Decoder

For our decoder, we will use a simple “mean-field decoder”, which in this case will be a pixel-independent Bernoulli distribution:

decoder = tfk.Sequential([
    tfkl.InputLayer(input_shape=[encoded_size]),
    tfkl.Reshape([1, 1, encoded_size]),
    tfkl.Conv2DTranspose(2 * base_depth, 7, strides=1,
                         padding='valid', activation=tf.nn.leaky_relu),
    tfkl.Conv2DTranspose(2 * base_depth, 5, strides=1,
                         padding='same', activation=tf.nn.leaky_relu),
    tfkl.Conv2DTranspose(2 * base_depth, 5, strides=2,
                         padding='same', activation=tf.nn.leaky_relu),
    tfkl.Conv2DTranspose(base_depth, 5, strides=1,
                         padding='same', activation=tf.nn.leaky_relu),
    tfkl.Conv2DTranspose(base_depth, 5, strides=2,
                         padding='same', activation=tf.nn.leaky_relu),
    tfkl.Conv2DTranspose(base_depth, 5, strides=1,
                         padding='same', activation=tf.nn.leaky_relu),
    tfkl.Conv2D(filters=1, kernel_size=5, strides=1,
                padding='same', activation=None),
    tfkl.Flatten(),
    tfpl.IndependentBernoulli(input_shape, tfd.Bernoulli.logits),
])

The form here is essentially the same as the encoder, but now we are using transposed convolutions to take our latent representation, which is a 16 dimensional vector, and turn it into a 28 x 28 x 1 tensor. That final tensor parameterizes the pixel-independent Bernoulli distribution.

Loss

We are now ready to build the full model and specify the rest of the loss function.

vae = tfk.Model(inputs=encoder.inputs,
outputs=decoder(encoder.outputs[0]))

Our model is just a Keras Model where the outputs are defined as the composition of the encoder and the decoder. Since the encoder already added the KL term to the loss, we need to specify only the reconstruction loss (the first term of the ELBO above).

negative_log_likelihood = lambda x, rv_x: -rv_x.log_prob(x)

vae.compile(optimizer=tf.optimizers.Adam(learning_rate=1e-3),
loss=negative_log_likelihood)

The loss function takes two arguments — the original input, x, and the output of the model. We call that _rv_x_ because it is a random variable. This example demonstrates some of the core magic of TFP Layers — even though Keras and Tensorflow view the TFP Layers as outputting tensors, TFP Layers are actually Distribution objects. Thus, we can make our loss function be the negative log likelihood of the data given the model: -rv_x.log_prob(x).

Wait, what?

It is worth taking a moment to understand what TFP Layers is actually doing to integrate transparently with Keras. As we said, the output of a TFP Layer is actually a Distribution object. We can check that with the following code:

x = eval_dataset.make_one_shot_iterator().get_next()[0][:10]
xhat = vae(x)
assert isinstance(xhat, tfd.Distribution)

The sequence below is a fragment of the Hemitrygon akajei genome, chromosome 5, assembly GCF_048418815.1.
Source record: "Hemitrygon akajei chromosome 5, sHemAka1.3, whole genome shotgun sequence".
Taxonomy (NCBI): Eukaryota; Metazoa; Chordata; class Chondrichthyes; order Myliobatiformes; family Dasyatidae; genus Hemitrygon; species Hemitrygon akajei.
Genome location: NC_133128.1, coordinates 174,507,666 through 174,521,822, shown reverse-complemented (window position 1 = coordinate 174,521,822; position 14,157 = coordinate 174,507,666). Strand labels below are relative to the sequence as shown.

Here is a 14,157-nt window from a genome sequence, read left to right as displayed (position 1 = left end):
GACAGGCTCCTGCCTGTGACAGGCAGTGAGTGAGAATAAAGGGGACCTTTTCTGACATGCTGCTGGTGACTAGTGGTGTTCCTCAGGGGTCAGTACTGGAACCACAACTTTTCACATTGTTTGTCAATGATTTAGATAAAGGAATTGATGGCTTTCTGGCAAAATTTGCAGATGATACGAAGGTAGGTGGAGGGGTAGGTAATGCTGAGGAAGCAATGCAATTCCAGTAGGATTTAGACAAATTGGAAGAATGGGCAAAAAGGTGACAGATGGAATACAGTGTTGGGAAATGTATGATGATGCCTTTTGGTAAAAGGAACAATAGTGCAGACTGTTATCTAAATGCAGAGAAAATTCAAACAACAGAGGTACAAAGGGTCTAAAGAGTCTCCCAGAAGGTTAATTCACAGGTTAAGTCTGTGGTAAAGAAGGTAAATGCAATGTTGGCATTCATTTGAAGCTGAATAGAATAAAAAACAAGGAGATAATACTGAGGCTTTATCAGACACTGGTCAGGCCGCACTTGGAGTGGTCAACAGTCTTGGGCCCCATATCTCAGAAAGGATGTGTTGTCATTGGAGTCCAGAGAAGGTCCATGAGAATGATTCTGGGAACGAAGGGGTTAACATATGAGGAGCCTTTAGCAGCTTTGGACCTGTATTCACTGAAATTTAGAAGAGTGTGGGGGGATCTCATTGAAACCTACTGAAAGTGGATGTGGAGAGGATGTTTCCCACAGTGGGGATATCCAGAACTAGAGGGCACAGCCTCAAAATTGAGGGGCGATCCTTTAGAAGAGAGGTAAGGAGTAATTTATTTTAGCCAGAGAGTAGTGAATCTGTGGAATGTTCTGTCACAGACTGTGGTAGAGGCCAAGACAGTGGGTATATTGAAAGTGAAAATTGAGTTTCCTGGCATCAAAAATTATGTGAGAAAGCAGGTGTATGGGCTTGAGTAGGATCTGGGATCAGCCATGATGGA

But if a TFP Layer returns a Distribution, what happens when we compose the decoder with the output of the encoder: decoder_model(encoder_model.outputs[0]))? Well, in order for Keras to view the encoder distribution as a Tensor, TFP Layers actually “reifies” the distribution as a sample from that distribution, which is just a fancy way of saying that Keras sees the Distribution object as the Tensor we would have gotten, had we called encoder_model.sample(). But, when we need to access the Distribution object directly, we can — just like we do in the loss function when we call rv_x.log_prob(x). TFP Layers provides the distribution-like and Tensor-like behaviors automatically, so you don’t need to worry about Keras getting confused.

Training

Training the model is as easy as training any Keras model: we just call vae_model.fit():

vae.fit(train_dataset,
        epochs=15,
validation_data=eval_dataset)

With this model, we are able to get an ELBO of around 115 nats (the nat is the natural logarithm equivalent of the bit — 115 nats is around 165 bits). Of course, this performance isn’t state-of-the-art, but it is easy to make any of the three components more powerful starting from this basic setup. Also, it already generates nice looking digits!

Decoder modes generated by encoding images from the MNIST test set.

Decoder modes generated by sampling from the prior.

Summary

In this post, we demonstrated how to combine deep learning with probabilistic programming: we built a variational autoencoder that used TFP Layers to pass the output of a Keras Sequential model to a probability distribution in TFP.

We utilized the tensor-like and distribution-like semantics of TFP layers to make our code relatively straightforward.

Machine Learning Tutorial with Python, Jupyter, KSQL and TensorFlow

Machine Learning Tutorial with Python, Jupyter, KSQL and TensorFlow

Machine Learning With Python, Jupyter, KSQL, and TensorFlow. This post focuses on how the Kafka ecosystem can help solve the impedance mismatch between data scientists, data engineers and production engineers.

Machine Learning With Python, Jupyter, KSQL, and TensorFlow. This post focuses on how the Kafka ecosystem can help solve the impedance mismatch between data scientists, data engineers and production engineers.

Building a scalable, reliable, and performant machine learning (ML) infrastructure is not easy. It takes much more effort than just building an analytic model with Python and your favorite machine learning framework.

Uber, which already runs their scalable and framework-independent machine learning platform Michelangelo for many use cases in production, wrote a good summary:

When Michelangelo started, the most urgent and highest impact use cases were some very high scale problems, which led us to build around Apache Spark (for large-scale data processing and model training) and Java (for low latency, high throughput online serving). This structure worked well for production training and deployment of many models but left a lot to be desired in terms of overhead, flexibility, and ease of use, especially during early prototyping and experimentation [where Notebooks and Python shine].
Uber expanded Michelangelo “to serve any kind of Python model from any source to support other Machine Learning and Deep Learning frameworks like PyTorch and TensorFlow [instead of just using Spark for everything].”